“The 2020 Census can’t be delayed, constitutionally, legally, or operationally. The Constitution’s census clause and its implementing statute require an enumeration and apportionment of the U.S. House of Representatives every ten years,” Terri Ann Lowenthal, a nationally recognized census expert, told me. “Operationally, final preparations are essentially on autopilot to launch the count with a reference date of April 1st. It takes a full decade to plan a census; the Census Bureau cannot shift operations on a moment’s notice and still complete a thorough count and all tabulations on time.”

Lowenthal served as staff director of the House Census Oversight Committee from 1987 to 1994, and has been consulting on census issues ever since. She knows this stuff like the back of her hand. In all of our conversations, stretching back to April of 2018, when I first became fixated on the 2020 Census, she has emphasized the punishing schedule of census preparations. It’s a demanding countdown, second by second; any mistake, any delay can throw the whole, painstaking process off course—and usually cost millions of dollars to remedy. “The 2020 Census must start as planned on January 21st, or it won’t happen next year, in my opinion,” Lowenthal told me, “and that would be a waste of $15 billion in taxpayer funds and a terrible stain on the history of our democracy.”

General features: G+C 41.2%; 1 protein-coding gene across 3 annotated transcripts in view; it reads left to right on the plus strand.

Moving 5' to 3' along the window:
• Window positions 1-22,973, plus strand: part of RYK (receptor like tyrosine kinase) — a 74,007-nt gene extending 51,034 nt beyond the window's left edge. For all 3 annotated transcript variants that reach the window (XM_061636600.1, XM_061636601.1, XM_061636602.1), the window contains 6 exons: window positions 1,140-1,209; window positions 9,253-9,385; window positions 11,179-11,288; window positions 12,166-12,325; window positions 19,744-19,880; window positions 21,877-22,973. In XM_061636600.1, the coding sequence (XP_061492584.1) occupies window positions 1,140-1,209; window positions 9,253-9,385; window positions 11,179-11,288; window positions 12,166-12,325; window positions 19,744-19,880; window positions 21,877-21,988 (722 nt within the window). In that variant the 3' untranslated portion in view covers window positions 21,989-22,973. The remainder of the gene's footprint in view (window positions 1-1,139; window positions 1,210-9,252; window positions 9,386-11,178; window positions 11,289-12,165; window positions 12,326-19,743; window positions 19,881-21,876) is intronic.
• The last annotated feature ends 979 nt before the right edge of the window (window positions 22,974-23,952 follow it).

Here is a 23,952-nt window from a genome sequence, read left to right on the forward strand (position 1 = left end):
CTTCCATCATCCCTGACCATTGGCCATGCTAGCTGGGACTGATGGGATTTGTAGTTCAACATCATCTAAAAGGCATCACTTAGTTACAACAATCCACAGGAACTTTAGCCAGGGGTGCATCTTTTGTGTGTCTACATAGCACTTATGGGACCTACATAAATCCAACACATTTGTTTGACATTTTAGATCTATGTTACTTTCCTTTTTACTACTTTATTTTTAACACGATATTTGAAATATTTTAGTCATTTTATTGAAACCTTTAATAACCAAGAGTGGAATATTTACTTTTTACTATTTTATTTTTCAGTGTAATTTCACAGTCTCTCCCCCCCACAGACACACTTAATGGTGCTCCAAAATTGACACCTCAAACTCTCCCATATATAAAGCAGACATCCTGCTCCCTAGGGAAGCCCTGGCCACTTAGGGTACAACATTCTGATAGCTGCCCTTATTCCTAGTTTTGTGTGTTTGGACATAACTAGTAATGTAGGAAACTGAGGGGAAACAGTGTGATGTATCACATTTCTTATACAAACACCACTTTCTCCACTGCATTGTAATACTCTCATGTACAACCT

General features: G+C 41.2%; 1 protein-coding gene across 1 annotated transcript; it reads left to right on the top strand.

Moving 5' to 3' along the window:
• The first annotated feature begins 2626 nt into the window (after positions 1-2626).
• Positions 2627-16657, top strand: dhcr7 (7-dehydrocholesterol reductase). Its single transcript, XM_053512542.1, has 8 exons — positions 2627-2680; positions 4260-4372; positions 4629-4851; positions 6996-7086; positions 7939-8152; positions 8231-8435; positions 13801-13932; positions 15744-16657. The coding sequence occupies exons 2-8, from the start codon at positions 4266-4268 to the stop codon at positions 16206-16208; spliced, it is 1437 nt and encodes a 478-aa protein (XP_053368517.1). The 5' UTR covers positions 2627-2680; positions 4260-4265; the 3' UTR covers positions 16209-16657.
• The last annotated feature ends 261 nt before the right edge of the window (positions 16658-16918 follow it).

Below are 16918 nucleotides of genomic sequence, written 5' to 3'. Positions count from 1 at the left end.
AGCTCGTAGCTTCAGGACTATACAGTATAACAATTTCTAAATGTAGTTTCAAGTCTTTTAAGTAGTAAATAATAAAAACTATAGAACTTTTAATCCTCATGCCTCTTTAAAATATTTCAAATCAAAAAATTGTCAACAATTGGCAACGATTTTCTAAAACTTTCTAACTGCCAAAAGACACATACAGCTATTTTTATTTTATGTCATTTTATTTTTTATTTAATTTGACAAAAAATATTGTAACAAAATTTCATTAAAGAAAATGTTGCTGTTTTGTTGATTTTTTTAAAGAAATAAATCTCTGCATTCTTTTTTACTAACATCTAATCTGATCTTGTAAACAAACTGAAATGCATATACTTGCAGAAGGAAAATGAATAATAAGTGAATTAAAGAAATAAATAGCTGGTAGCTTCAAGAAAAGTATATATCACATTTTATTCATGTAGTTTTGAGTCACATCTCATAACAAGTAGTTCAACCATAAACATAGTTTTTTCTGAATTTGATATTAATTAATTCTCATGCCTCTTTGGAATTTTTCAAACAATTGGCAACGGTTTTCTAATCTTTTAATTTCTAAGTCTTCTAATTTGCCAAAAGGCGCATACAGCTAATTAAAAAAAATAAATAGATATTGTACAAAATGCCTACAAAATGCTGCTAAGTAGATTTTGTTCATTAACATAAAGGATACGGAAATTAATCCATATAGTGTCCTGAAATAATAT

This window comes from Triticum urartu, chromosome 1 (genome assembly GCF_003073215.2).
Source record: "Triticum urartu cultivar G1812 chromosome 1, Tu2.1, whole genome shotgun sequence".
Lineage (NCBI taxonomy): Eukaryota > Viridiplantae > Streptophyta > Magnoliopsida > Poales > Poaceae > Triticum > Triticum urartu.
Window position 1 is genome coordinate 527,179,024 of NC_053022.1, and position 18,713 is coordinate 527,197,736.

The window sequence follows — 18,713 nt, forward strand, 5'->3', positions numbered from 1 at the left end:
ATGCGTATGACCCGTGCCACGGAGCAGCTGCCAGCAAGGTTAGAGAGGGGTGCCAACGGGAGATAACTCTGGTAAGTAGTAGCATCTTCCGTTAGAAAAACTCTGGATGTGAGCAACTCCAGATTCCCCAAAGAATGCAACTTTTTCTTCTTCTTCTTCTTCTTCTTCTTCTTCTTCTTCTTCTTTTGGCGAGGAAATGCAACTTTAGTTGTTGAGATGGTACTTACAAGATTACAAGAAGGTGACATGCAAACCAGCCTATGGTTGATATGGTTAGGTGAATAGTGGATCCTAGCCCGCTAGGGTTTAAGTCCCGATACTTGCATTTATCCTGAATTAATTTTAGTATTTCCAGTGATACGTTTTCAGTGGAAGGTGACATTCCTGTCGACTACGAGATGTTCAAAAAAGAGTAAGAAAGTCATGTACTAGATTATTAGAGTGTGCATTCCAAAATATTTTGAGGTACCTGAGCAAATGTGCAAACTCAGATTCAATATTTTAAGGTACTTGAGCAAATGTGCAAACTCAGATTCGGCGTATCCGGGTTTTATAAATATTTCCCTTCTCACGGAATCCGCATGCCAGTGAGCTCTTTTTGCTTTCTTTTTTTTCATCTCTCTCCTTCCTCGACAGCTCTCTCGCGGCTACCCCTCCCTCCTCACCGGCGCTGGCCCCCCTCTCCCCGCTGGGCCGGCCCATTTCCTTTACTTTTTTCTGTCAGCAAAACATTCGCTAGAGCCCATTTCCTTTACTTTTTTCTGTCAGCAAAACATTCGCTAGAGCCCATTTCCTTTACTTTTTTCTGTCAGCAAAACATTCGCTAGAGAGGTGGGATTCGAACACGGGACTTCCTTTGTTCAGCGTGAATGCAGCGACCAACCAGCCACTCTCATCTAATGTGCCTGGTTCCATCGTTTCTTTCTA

Even if the administration can scrounge up the “exceptional resources” to delay printing and Ross comes back with a new explanation for adding a citizenship question, the White House could face another hurdle. Last month, it was revealed that deceased GOP redistricting expert Tom Hofeller had helped manufacture the original citizenship question rationale—and advocated for it on the basis of research suggesting that asking a citizenship question would “clearly be a disadvantage to the Democrats” and “advantageous to Republicans and non-Hispanic whites.” This evidence could be the smoking gun. As Maryland District Court Judge George Hazel put it, the evidence from Hofeller’s hard drive “potentially connects the dots between a discriminatory purpose—diluting Hispanics’ political power—and Secretary Ross’s decision.”

The Supreme Court was unable to consider the Hofeller evidence in its ruling yesterday—although Solicitor General Noel Francisco, absurdly, requested that the Court throw out Maryland’s equal protection claim without being briefed on it. If the administration offers a new rationale for including a citizenship question, the discriminatory intent at the core of this entire enterprise won’t go away.

A final, grim note: another possibility is that the Trump administration keeps flailing until it is too late, and the 2020 Census is jeopardized in precisely the way Lowenthal augured. A poorly executed census—resulting in a huge undercount and untrustworthy numbers—would be a political disaster, one for which voters might punish the president at the polls in November 2020. But a failed census would also be one that does not capture the profound demographic changes that have taken place in the past ten years—changes that, under an effective census, would redistribute significant economic and political power to states with growing immigrant populations.

If the White House’s goal is subverting democracy to preserve the power of white people in the face of demographic evolution, perhaps for them, a failed 2020 Census is actually a success.